How to Photograph the Elusive Milky way
You have seen many spectacular photos of night sky and milky way. Have you ever wonder how those photographs were shot? No, those are not digital art made in image editing software. Those were shot in camera where some special techniques are involved. I'm going to give you all the tips you need to produce such image. But you would need to practice a lot before you can master them. I will first list the gadgets you would need, followed by the soft skills you need to master.
This shot was taken in Nikon D850, Nikon AFS 14-24 mm f/2.8 at 14mm f/2.8 and ISO 3200, exposure duration 25 secs. The foreground was illuminated by the headlights of few passing vehicles. I had several images that were washed out duo to the bright headlights of the approaching cars. This is the only one where no cars was approaching from the other side.
This shot was taken in Nikon D850, Nikon AFS 24-70mm f/2.8 at 24 mm f/2.8 and ISO 3200, exposure duration 20 secs.This was shot in Davenport Beach, California. Here I did the light painting on both the stones.
- A Sturdy Tripod
- A Camera with capabilities to shoot for 15-30 secs exposure at ISO 1500-4000.
- An Wide Angle Lens ( focal length 24 mm or lower) with wider aperture (f/2.8 or lower)
- Remote shutter release or cable release - recommended but not mandatory
- A flash light - maybe a powerful one
The Time Table:
If you live in rural area where the light pollution is minimum, you may have noticed the milky way is not visible throughout the year. You can only see it at certain time in the sky. Besides the moon also interfere a lot with milky way visibility. So you need the visibility time table handy to photograph the milky way. If you can't see it in the sky, your camera can't see it either.
Here is the approximate time table for your reference:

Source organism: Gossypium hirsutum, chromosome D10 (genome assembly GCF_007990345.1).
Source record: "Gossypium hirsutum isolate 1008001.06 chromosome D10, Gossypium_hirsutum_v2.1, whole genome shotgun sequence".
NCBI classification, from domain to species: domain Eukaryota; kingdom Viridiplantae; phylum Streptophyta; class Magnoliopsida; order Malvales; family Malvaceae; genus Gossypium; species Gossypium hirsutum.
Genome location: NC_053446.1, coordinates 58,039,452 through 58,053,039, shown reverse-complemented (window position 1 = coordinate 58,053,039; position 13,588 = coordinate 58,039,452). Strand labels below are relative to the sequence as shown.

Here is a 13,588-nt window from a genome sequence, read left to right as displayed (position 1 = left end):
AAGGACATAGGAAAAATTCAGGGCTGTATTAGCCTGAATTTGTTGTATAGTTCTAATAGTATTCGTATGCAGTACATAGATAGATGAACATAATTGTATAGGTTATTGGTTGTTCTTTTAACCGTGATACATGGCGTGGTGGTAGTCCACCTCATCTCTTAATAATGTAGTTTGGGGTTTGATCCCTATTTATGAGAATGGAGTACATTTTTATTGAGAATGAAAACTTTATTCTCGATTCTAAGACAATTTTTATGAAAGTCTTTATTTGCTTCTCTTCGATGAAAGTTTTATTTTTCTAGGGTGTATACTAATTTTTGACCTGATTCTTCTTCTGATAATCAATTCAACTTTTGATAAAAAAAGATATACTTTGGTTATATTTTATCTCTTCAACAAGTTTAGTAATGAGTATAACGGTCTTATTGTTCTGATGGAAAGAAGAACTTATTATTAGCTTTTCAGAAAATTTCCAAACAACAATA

|Month||Best Time||Moon's Phase|
|March||Visible just before sunrise but not good for photography||N/A|
|April||About 4 am to Sunrise||New moon to 1 QTR|
|May||From 3 am to 6 am||New moon to 1 QTR|
|June||From 10 pm to 3 am||New moon|
|July||Right after Dark to midnight||3 qtr to new moon|
|August||Right after Dark to 11 pm||3 qtr to new moon|
|September||Right after Dark to 10 pm||3 qtr to new moon|
|October||Visible just for a while after sunset for not good for photography||3 qtr to new moon|
The cities and it's neighborhoods are too bright to see milky way, let alone photographing it. You would need to drive off to a less light polluted areas where you can see the night sky clearly. An examples of such place would be mountain tops, remote beaches, or national parks etc. Here is a link to Dark Site Finder that you can use to locate nearest dark area to you.
A milky way shot need to be nicely composed with some interesting object in the foreground of the frame. Just the sky with full of stars would not be as interesting as one with some different object in the foreground of the frame. Be it something like a stone, a road, a tree, a house or some people. Use your creative mind to decide on your foreground object. As you practice with different types of foreground, you would find the right balance soon.
The STAR Trail:
One of the main problem in night sky photography, especially for milky way is the star trail. If you keep your shutter opened for too long you would get star trail in your photo. This is because the Earth is rotating and it's relative position with respect to those stars changes in time.